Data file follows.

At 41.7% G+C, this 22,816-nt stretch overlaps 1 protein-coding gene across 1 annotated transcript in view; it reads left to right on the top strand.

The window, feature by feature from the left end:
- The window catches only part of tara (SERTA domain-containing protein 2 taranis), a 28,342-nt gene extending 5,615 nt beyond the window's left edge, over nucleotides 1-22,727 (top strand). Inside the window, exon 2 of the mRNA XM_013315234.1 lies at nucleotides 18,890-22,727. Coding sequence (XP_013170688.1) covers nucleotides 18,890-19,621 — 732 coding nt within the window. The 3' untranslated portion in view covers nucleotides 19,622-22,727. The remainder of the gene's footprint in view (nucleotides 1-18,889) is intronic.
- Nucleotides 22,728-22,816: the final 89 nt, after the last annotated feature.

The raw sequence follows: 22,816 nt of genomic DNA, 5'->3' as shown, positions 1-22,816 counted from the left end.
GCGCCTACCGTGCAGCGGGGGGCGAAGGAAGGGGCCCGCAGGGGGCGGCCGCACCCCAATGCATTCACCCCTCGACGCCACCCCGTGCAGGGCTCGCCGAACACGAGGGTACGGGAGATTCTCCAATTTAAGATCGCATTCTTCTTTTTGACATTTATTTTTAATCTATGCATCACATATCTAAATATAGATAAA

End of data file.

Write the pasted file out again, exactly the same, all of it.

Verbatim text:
At 41.7% G+C, this 22,816-nt stretch overlaps 1 protein-coding gene across 1 annotated transcript in view; it reads left to right on the top strand.

The window, feature by feature from the left end:
- The window catches only part of tara (SERTA domain-containing protein 2 taranis), a 28,342-nt gene extending 5,615 nt beyond the window's left edge, over nucleotides 1-22,727 (top strand). Inside the window, exon 2 of the mRNA XM_013315234.1 lies at nucleotides 18,890-22,727. Coding sequence (XP_013170688.1) covers nucleotides 18,890-19,621 — 732 coding nt within the window. The 3' untranslated portion in view covers nucleotides 19,622-22,727. The remainder of the gene's footprint in view (nucleotides 1-18,889) is intronic.
- Nucleotides 22,728-22,816: the final 89 nt, after the last annotated feature.

The raw sequence follows: 22,816 nt of genomic DNA, 5'->3' as shown, positions 1-22,816 counted from the left end.
GCGCCTACCGTGCAGCGGGGGGCGAAGGAAGGGGCCCGCAGGGGGCGGCCGCACCCCAATGCATTCACCCCTCGACGCCACCCCGTGCAGGGCTCGCCGAACACGAGGGTACGGGAGATTCTCCAATTTAAGATCGCATTCTTCTTTTTGACATTTATTTTTAATCTATGCATCACATATCTAAATATAGATAAA